Andromeda & Triangulum Constellations with Spirals! We are looking through all those Milky Way Stars to see our nearby sister Galaxies in the background.
The Milky Way’s Sister Galaxies M31 Andromeda Spiral Galaxy & M33 Spiral Galaxy in Triangulum, also visible are NGC752 Open Cluster, & M34 Open Cluster, on The far left edge in Cassiopeia are the Double Clusters & NGC-281 Pacman Nebula in Cassiopeia. Included is my Illustrated version to help you identify what is in the FOV.
Canon 6D DSLR & 47mm lens,F4.5, 20 minute exposure, Star Adventurer Tracking Mount.
Kenton, Oklahoma at the Okie-Tex Star Party on 09-26-2016.
Some of you may be familiar with the constellations or have read Greek Mythology or even have seen the Movie “Clash of the Titans” The Great Warrior Perseus while Riding his “Winged Horse” Pegasus rescues his love Princess Andromeda from the Kracken!
I captured the Constellations of Andromeda & The Great Square of Pegasus. You can also see M31 The Andromeda galaxy & M33 Spiral galaxy at the bottom left. Also picked up some natural Air glow (Faint Green)(Not Aurora) through the Great Square.
I included an illustrated Version so you can see the names of the major constellation stars, and M31 the Andromeda Galaxy & M33 the Triangulum Spiral galaxy.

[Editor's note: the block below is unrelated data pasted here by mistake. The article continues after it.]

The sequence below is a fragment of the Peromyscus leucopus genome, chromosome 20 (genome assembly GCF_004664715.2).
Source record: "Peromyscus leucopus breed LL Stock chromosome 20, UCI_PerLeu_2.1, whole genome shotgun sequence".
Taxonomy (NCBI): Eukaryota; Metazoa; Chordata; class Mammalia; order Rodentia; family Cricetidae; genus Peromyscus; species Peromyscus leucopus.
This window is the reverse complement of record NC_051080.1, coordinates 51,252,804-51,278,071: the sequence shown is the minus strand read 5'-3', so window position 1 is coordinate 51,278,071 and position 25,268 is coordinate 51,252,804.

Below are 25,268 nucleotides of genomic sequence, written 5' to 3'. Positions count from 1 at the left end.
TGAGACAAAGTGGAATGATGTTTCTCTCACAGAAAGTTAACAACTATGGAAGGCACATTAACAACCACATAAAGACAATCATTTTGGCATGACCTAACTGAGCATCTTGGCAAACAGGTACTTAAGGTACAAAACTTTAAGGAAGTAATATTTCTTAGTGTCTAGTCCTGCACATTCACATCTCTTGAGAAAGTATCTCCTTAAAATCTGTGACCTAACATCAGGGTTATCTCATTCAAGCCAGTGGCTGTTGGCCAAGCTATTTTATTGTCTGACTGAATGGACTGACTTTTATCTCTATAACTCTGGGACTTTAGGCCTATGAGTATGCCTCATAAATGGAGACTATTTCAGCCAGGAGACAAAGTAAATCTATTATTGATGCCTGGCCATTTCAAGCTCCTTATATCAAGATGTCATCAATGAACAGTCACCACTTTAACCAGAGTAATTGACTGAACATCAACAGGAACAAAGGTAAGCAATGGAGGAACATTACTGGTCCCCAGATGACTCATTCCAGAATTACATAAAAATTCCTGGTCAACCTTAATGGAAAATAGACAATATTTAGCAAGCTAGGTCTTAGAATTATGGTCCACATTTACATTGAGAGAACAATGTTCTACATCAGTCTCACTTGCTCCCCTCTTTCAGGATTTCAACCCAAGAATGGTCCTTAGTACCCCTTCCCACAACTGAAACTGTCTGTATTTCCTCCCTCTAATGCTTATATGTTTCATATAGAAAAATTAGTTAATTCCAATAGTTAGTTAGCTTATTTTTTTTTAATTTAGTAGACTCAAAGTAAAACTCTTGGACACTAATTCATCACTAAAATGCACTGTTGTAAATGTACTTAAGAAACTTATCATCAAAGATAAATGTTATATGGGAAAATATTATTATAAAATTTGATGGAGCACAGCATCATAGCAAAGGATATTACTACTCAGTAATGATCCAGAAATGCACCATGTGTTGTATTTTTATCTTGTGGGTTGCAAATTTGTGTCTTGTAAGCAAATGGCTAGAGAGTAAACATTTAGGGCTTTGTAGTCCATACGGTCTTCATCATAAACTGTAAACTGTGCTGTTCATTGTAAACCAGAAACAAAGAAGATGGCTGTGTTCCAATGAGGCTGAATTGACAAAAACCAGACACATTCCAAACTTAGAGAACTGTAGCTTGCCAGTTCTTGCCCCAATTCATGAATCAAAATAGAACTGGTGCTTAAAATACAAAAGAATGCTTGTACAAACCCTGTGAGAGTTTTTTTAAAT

I captured these images on 07-25-2015 with my Canon 6D DSLR & 24mm Lens @ F4, for a 6 minute exp. on a tracking mount at my observatories in JBSPO, Yellow Springs, Ohio.
If you look East after 1:00am you can see these two Constellations just above the Eastern Horizon all this month.
A super Wide Angle View of our Sister Galaxy The Great Andromeda Spiral Galaxy. M31. M32, M110 Testing the Lens out at 105mm.. We are looking through millions of our own Milky Way stars to see another whole Island of Stars(Andromeda Galaxy)off in the distance 2.2 Million light years away!
The Bright Orange Star near Bottom is Mirach aka Beta Andromeda,
just above that is Mu Andromeda, and just below the Galaxy is Nu Andromeda. Surprisingly with the 105mm lens I was able to pick up the Ghost of Mirach, the bright little Elliptical Galaxy NGC-404.
Canon 6D DSLR & 105mm Lens, F5.6, ISO 1600, 247 second exposure.